In Memoriam 1942 – 2013 “Roger Ebert loved movies.”

RogerEbert.com

Thumb_men_women_and_children

Men, Women & Children

A potentially interesting premise is handled so badly that what might have been a provocative drama quickly and irrevocably devolves into the technological equivalent of…

Thumb_5kljgdiaf9qbg0wqbxhfsoemmrz

Time Is Illmatic

An excellent documentary that focuses more on why the Illmatic album came to be than how successful it became. Prepare to be schooled in many…

Other Reviews
Review Archives
Thumb_xbepftvyieurxopaxyzgtgtkwgw

Ballad of Narayama

"The Ballad of Narayama" is a Japanese film of great beauty and elegant artifice, telling a story of startling cruelty. What a space it opens…

Thumb_jrluxpegcv11ostmz1fqha1bkxq

Monsieur Hire

Patrice Leconte's "Monsieur Hire" is a tragedy about loneliness and erotomania, told about two solitary people who have nothing else in common. It involves a…

Other Reviews
Great Movie Archives

'Mixing Nia,' 'Little Voice' bring humanity to Toronto

TORONTO -- Reeling after a week of too many films built on too much mindless brutality, I found "Little Voice" and "Mixing Nia" to be soothing reassurances that there were still filmmakers with heart and humor. The general view at this year's Toronto Film Festival is that a lot of ambitious new flickers are engaged in a game of one-upmanship in violence and may have outstripped even the audience appetite for mayhem.

Certainly the heroine of "Mixing Nia" is a refreshing change from some of the twisted nutcases in many other films. She has ideas, a personality, values and other qualities unknown to the New Geek Cinema.

Played by Karyn Parsons (of "The Fresh Prince of Bel Air"), she's the daughter of a white father and a black mother, who works in an ad agency until she refuses to work on an account pitching cheap beer to young blacks. She thinks maybe she'll write a novel. But that goes badly. Meanwhile her romantic life involves shaky relationships with two men: the teacher of her African-American writing workshop (Isaiah Washington) and her former partner at the ad agency (Eric Thal).

The debut movie was written and directed by Alison Swan, a New York University film school graduate from Bermuda, and she's too smart to present easy answers. Instead, as racial and ideological questions spill over into everyday decisions, she depends on Nia's common sense to muddle through.

Parsons is right for the title role, because she keeps the material in perspective with a saving sense of humor; she has good timing in small, subtle double takes as she reacts to what people think she wants to hear. Swan said in a Q&A afterward that she wanted to let all the characters have their say, and they have it, although Nia doesn't get many answers that way. The movie's buried insight, I think, is that valid human relationships begin with feeling and honesty, not abstractions.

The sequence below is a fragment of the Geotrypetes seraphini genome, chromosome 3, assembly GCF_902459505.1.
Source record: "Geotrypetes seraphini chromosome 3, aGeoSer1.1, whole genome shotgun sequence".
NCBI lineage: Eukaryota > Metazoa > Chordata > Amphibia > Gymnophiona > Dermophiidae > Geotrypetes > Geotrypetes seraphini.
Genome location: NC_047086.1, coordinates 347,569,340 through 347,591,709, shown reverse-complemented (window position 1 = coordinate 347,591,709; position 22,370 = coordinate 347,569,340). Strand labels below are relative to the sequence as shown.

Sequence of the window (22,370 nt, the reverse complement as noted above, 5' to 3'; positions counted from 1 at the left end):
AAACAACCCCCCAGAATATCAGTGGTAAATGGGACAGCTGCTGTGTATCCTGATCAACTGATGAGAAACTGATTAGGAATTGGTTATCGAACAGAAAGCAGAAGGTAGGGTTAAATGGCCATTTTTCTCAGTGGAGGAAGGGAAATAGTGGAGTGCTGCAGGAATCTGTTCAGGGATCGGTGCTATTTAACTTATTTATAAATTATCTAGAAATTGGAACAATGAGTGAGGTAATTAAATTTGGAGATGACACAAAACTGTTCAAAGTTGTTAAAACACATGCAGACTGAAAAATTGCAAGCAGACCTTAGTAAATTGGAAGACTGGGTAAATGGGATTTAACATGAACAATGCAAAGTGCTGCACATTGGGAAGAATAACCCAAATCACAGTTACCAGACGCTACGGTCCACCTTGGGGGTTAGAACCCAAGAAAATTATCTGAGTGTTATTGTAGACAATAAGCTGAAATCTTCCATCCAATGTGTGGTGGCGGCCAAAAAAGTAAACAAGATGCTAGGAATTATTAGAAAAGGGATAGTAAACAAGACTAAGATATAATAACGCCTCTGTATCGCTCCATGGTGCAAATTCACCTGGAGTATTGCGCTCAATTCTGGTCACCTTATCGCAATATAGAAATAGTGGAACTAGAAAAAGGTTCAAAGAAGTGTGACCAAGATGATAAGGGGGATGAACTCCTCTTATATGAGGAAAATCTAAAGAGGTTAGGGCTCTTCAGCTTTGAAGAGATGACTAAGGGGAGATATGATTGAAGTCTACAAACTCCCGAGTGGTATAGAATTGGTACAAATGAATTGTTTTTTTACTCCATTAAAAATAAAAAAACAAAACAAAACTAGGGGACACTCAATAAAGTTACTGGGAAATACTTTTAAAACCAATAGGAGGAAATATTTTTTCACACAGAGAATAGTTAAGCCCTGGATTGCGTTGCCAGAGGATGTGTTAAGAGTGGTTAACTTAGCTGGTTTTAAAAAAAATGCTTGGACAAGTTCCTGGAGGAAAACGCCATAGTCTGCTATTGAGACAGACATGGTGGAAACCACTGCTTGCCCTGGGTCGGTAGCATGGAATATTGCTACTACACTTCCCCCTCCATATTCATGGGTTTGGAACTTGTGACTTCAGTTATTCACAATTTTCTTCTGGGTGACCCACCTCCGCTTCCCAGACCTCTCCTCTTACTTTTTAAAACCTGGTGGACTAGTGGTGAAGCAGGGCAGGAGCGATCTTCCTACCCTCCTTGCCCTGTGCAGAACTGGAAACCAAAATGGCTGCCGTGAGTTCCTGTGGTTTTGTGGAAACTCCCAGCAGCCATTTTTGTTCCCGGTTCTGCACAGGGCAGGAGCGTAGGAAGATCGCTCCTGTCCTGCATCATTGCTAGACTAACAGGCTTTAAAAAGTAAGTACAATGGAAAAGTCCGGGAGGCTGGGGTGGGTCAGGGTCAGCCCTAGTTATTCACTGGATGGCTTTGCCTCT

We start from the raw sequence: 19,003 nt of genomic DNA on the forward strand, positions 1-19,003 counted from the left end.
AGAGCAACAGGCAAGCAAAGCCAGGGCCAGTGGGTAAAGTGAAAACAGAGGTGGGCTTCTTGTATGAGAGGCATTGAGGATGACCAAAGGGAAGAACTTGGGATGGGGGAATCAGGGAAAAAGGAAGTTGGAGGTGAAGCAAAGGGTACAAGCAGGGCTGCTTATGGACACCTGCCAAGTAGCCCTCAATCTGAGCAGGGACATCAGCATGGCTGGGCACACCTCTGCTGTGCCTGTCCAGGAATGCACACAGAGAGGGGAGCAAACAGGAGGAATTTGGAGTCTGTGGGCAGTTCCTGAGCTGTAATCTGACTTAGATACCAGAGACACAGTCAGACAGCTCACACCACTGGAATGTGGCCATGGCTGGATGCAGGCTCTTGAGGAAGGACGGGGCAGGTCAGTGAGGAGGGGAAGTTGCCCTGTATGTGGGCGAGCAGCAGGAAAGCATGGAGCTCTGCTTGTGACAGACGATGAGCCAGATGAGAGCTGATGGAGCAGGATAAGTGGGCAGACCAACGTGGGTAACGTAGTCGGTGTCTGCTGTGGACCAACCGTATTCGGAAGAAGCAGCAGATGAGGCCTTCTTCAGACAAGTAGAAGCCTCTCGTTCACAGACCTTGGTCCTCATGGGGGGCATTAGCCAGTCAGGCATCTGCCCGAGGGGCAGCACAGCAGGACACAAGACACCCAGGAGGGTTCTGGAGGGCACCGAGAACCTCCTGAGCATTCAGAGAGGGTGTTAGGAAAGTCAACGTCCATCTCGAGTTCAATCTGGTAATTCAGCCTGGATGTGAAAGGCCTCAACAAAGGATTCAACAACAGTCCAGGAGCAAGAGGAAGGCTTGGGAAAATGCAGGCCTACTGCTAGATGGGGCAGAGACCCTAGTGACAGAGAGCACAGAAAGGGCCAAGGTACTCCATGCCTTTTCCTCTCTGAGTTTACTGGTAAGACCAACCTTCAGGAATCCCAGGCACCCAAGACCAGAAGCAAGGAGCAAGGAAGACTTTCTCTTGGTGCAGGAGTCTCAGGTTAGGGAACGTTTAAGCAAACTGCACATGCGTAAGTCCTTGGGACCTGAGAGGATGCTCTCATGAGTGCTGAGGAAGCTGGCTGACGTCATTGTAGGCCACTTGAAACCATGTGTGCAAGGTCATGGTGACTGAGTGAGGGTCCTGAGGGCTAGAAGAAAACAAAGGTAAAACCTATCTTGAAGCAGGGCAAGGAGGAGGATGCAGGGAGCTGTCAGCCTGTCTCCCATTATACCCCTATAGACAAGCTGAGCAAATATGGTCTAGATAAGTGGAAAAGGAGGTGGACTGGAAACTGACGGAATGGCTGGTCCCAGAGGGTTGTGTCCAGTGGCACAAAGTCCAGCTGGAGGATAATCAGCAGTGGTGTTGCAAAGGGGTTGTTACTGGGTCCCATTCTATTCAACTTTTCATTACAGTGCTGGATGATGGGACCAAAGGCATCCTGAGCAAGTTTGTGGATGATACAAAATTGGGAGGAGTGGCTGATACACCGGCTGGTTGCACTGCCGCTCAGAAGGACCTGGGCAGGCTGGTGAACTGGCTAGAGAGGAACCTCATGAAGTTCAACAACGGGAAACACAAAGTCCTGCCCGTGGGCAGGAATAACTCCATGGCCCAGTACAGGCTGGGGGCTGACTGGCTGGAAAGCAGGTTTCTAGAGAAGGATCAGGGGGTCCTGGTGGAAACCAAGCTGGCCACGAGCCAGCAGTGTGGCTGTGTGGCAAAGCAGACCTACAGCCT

"Little Voice" is one of the great audience favorites here this year. It stars Jane Horrocks, Brenda Blethyn and Michael Caine in a delightful British comedy in which Caine is a desperate show-biz promoter and Horrocks is a goofy girl who never leaves her room and hardly ever speaks - but can do uncanny imitations of the records she listens to incessantly, by Marilyn Monroe, Billie Holiday, Shirley Bassey and Judy Garland.

Horrocks (who played Bubbles on TV's "Absolutely Fabulous") did all of her own singing, which is amazing; she's so good the audience assumes she's miming.

"Antz," the big new DreamWorks animated comedy, was featured at the closing-night gala, and I'll review it when it opens Oct. 2. It uses clever animation to create ants with some of the facial features of the stars who voice them, including Woody Allen, Sharon Stone, Sylvester Stallone and Christopher Walken. Allen's dialogue, as a worker ant who becomes a revolutionary, is very funny. "It's tough to feel loved," he says, "when you're the middle child in a family of 5 million."

This year's gathering solidified Toronto's position as a festival second only to Cannes. Its timing helps; September is the launch month for the festival-type films of autumn. The only cloud on the horizon: Rumors that Cannes may switch to September. Oddly, Toronto is now so big and well-established that Cannes may be the first to blink.

Popular Blog Posts

The Unloved, Part Ten: "The Village"

Part ten in Scout Tafoya's The Unloved series tackles "The Village."

Why my video essay about "All that Jazz" is not on the Criterion blu-ray

Bob Fosse's masterpiece "All That Jazz" jumps back and forth through the past and the present, and through memory and...

Tonight is What It Means To Be Young: "Streets of Fire" at 30

An appreciation of "Streets of Fire" on its 30th anniversary.

Who do you read? Good Roger, or Bad Roger?

This message came to me from a reader named Peter Svensland. He and a fr...

Reveal Comments
comments powered by Disqus